Serum uric acid levels as a risk stratification tool in hypertensive pregnancy

Cimona Lyn Saldanha, Sabha Malik, Azhar Un-Nisa Quraishi


Background: Hypertensive disorders represent the most common medical complication of pregnancy affecting between 7-15% of all gestations and accounts for approximately a quarter of antenatal admissions.

Methods: A case-control study was conducted over a period of 1 year. A total of 200 subjects were enrolled in the study and were divided into two groups; 100 cases and 100 controls. Serum uric acid levels were measured in cases and controls. The serum uric acid levels were correlated with the severity of PIH and maternal and fetal complications.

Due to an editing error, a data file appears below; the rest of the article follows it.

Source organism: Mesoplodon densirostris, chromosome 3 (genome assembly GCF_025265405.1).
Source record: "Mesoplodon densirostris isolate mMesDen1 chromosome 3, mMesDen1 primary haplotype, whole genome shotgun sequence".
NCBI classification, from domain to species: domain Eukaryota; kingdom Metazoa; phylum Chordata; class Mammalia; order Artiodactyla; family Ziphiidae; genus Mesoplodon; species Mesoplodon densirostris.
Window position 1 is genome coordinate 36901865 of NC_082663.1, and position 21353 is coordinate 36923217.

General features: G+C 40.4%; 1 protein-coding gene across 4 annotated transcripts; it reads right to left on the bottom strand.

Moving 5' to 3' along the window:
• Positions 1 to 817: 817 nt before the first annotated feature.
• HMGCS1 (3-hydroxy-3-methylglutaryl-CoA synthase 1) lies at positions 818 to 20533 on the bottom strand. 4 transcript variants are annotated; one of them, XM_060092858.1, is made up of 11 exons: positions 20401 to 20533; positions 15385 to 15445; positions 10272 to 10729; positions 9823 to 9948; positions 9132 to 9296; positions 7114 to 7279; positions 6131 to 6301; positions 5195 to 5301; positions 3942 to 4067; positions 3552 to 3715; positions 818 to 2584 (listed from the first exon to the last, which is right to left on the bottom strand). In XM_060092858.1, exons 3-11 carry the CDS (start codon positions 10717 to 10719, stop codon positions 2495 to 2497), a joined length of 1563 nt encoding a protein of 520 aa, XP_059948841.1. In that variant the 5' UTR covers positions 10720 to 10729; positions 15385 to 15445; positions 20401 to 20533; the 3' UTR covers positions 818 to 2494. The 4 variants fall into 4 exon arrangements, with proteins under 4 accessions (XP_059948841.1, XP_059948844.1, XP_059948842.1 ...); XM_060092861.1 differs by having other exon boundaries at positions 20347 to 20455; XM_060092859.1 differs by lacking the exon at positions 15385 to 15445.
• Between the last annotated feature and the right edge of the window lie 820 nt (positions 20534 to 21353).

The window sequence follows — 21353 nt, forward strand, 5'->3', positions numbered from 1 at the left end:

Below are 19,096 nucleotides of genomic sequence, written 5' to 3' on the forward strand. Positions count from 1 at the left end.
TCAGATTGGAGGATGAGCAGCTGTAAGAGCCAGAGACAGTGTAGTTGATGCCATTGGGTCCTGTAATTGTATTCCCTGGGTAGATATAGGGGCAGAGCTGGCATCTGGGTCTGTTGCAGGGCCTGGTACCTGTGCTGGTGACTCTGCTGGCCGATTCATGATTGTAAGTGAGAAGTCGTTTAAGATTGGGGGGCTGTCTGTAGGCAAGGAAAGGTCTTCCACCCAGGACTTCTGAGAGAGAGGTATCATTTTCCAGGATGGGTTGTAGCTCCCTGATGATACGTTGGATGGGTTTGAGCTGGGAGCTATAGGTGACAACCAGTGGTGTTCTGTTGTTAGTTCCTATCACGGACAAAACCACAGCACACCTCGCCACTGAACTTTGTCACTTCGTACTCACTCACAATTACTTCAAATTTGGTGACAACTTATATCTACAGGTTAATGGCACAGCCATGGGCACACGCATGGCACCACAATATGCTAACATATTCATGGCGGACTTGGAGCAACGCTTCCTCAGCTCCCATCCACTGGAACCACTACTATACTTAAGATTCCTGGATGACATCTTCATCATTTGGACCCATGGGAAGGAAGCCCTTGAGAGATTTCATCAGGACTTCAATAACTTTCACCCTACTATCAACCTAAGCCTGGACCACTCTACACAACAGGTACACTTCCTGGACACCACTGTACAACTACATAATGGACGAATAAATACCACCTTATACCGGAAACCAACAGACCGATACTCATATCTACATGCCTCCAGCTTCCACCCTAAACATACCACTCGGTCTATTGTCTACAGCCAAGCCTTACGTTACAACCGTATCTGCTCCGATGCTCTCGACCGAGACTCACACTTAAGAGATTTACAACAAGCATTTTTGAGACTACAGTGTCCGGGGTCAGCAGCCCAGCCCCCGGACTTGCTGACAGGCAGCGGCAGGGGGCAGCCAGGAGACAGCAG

Results: It was observed that the mean serum uric acid level in cases (5.0±1.74 mg/dl) was significantly higher compared to 2.66±0.39 mg/dl in controls. Serum uric acid levels also tended to increase with increasing severity of PIH, increasing from 3.69±0.95 mg/dl in gestational hypertension to 6.36±1.38mg/dl in severe PE. Maternal complications during antepartum and postpartum period were higher once SUA≥5mg/dl was taken as a cut-off. Protienuria(p=0.00), coagulopathy(p=0.007), need for blood/platelet transfusion(p=0.01) and eclampsia (p= 0.007) were significantly more. Similarly, complications were found to be higher, in babies born to mothers having serum uric acid more than 5 mg/dl compared to others in case group.

Conclusions: Higher serum uric acid levels may indicate higher risk of progression to preeclampsia and development of adverse maternal/infant conditions.


Coagulopathy, Pre-eclampsia, Protienuria, Uric acid

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